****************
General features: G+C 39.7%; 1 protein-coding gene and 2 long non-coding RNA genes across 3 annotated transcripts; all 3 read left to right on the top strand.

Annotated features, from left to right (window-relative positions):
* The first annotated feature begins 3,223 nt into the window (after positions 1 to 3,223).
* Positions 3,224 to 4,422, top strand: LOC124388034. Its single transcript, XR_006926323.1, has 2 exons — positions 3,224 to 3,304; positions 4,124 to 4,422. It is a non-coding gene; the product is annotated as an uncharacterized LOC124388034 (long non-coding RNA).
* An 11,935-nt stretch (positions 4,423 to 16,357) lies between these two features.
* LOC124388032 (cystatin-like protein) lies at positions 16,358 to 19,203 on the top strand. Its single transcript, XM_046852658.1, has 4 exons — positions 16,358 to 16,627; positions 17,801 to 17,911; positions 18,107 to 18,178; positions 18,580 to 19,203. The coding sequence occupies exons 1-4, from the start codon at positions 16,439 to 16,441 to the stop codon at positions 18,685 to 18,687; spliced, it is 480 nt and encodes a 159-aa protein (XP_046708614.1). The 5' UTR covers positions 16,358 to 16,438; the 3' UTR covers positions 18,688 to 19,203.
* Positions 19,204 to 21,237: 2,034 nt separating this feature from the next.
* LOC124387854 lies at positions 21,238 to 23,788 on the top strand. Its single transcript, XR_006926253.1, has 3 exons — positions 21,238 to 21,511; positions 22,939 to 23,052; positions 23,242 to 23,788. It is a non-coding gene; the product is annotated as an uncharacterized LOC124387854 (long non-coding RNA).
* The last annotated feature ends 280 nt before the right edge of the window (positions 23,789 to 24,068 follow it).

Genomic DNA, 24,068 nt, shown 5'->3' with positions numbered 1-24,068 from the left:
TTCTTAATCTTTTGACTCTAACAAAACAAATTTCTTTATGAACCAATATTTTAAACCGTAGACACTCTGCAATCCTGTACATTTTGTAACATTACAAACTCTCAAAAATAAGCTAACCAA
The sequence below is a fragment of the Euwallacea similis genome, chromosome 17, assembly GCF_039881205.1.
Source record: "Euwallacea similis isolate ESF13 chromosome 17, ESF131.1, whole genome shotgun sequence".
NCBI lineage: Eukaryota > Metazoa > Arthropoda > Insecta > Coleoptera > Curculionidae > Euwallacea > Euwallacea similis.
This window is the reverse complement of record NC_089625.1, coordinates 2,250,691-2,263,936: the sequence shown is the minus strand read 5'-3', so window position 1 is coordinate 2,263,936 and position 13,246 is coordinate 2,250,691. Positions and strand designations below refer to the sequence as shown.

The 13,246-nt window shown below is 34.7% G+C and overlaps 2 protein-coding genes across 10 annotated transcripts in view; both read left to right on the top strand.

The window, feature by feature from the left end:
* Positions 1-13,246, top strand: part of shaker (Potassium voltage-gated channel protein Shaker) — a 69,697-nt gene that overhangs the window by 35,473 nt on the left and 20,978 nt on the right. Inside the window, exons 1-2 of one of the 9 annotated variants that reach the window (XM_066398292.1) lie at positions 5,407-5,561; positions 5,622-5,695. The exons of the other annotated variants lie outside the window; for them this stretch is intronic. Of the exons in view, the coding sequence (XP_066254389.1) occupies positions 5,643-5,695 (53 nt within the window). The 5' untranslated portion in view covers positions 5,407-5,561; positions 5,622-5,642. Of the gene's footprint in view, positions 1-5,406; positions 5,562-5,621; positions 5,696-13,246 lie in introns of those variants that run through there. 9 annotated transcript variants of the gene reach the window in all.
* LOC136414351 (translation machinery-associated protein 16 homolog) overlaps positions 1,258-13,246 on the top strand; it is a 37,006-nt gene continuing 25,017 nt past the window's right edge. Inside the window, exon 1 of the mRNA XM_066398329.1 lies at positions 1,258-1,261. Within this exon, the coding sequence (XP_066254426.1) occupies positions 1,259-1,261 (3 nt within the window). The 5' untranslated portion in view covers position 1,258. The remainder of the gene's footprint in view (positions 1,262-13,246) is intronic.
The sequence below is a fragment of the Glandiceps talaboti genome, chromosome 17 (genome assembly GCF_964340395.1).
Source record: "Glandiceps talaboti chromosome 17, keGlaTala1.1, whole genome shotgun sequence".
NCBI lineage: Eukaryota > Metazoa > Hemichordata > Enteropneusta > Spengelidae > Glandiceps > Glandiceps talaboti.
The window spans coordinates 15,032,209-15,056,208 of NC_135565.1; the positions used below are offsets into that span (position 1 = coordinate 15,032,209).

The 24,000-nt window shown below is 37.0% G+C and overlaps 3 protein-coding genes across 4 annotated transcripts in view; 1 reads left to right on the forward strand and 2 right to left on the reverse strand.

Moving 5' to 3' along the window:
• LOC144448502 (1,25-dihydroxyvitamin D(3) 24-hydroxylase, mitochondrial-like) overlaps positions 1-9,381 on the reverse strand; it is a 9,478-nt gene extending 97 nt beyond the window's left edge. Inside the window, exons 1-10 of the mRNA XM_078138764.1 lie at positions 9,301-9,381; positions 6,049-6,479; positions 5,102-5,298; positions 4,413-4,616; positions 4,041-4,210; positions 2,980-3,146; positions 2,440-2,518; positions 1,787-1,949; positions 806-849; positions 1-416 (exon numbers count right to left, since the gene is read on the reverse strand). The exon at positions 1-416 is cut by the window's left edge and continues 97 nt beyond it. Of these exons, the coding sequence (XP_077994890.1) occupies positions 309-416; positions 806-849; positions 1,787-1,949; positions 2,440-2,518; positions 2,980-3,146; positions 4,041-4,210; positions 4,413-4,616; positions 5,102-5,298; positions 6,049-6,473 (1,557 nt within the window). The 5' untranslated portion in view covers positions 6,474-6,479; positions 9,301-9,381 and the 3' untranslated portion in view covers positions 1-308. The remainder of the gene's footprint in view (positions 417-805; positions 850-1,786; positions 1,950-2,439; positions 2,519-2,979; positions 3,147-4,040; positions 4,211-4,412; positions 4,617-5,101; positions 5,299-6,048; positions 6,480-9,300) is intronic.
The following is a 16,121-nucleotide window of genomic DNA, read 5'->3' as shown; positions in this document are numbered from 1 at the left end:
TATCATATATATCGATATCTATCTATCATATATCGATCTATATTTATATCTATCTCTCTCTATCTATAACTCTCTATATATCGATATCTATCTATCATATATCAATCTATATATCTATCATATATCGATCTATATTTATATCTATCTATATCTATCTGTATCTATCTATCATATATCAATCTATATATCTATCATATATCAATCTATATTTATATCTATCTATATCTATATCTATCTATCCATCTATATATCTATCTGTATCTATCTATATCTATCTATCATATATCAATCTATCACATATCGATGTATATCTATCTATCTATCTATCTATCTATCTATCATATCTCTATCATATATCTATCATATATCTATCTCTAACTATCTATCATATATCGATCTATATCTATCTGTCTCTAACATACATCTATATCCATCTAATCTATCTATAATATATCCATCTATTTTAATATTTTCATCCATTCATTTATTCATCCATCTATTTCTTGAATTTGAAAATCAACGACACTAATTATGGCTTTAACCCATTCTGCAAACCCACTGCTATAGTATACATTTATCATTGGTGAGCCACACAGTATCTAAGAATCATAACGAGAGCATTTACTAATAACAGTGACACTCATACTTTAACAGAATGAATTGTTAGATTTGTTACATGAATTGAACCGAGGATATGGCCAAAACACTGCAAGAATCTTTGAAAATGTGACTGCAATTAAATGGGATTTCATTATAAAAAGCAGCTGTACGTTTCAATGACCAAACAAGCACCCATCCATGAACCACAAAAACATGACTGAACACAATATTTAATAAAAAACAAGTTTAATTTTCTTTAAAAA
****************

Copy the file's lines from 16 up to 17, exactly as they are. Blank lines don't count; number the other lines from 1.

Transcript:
The 13,246-nt window shown below is 34.7% G+C and overlaps 2 protein-coding genes across 10 annotated transcripts in view; both read left to right on the top strand.

The window, feature by feature from the left end: